Alki Point
Yep, Ivar Haglund, the “Flounder” of Ivar’s Restaurant’s. (I recommend the Scallop’s ‘n Chips and the Red Clam Chowder) His mother left him a house at 3045 64th Avenue SW. It’s the oldest house in Seattle. Other victims soon followed; Ida Wilcox in 1908, Blanche Tindall and Viola Heaton in 1909, and Mrs. Maude Whitney in 1910.
Haglund's Historic House
When civil engineer Earl Erdman died in 1911, The Seattle Daily Times headline read “Woman M.D Kills Another Patient.” But patients kept on coming. Frank Southard, a law partner, and C.A. Harrison, publisher of Alaska-Yukon magazine, died under Linda’s care later that year, along with Ivan Flux, an Englishman who had come to America to buy a ranch and who had fasted for 53 days. During his fast, Linda gained control of some of his cash and property, and his family was told he died with only 70 dollars left to his name. Authorities tried to step in when Lewis Rader, a former legislator and publisher of a magazine called Sound Views, began wasting away. Linda treated him at the Outlook Hotel at Pike Place. (Now the LaSalle Hotel) 

LaSalle Hotel at Pike Place
Health inspectors tried to convince him to leave but he refused. Linda hid him away in a secret location where the 5-foot, 11-inch tall man died weighing less than a hundred pounds. The health director of Seattle said he couldn’t intervene, since “Dr.” Hazzard was licensed and the patients were willing participants in her deadly therapy. But he did keep an eye on her in case she treated any children, at which point he said he’d step in. When 26-year old Eugene Wakelin’s decomposing body was found on the Hazzard’s property with a bullet in his head, many speculated he'd been shot by the Hazzards, who were frustrated to learn that despite his aristocratic family, he wasn’t rich. Well, Dorothea and Claire Williamson, two British sisters in their early 30s, were rich. While visiting Victoria BC, they read an advertisement for Linda’s book in a Seattle newspaper. Although there was no indication that either of them was sick, they decided to go and take the fasting cure. In February of 1911, they visited Linda at her office and were told that the sanitarium wasn’t ready yet, but that she would treat them in Seattle. The sisters were put up at the Buena Vista Apartments at 1633 Boylston on Capitol Hill.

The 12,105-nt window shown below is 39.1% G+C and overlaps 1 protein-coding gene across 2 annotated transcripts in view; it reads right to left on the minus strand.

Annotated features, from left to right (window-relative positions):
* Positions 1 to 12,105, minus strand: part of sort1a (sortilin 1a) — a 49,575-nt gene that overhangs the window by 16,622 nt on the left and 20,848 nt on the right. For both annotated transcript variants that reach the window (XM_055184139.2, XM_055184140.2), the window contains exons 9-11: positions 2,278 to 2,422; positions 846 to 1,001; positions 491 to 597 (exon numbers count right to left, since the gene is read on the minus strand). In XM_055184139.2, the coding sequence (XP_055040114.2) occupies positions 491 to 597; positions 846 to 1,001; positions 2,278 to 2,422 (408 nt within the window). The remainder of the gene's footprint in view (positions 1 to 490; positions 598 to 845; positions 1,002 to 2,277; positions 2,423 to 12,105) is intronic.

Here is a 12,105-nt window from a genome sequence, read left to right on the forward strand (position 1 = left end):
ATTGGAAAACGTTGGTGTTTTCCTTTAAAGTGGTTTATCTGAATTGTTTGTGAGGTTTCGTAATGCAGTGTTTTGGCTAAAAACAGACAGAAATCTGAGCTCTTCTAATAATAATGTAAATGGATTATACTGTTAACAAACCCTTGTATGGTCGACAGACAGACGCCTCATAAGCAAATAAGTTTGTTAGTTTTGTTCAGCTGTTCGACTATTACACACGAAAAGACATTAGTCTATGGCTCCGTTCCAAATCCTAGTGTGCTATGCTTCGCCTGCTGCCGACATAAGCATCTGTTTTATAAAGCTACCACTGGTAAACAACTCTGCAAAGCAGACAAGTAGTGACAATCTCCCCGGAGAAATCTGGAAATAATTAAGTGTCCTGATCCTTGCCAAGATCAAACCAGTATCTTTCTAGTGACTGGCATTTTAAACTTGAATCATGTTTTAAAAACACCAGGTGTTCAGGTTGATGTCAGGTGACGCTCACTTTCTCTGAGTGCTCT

Buena Vista Apartments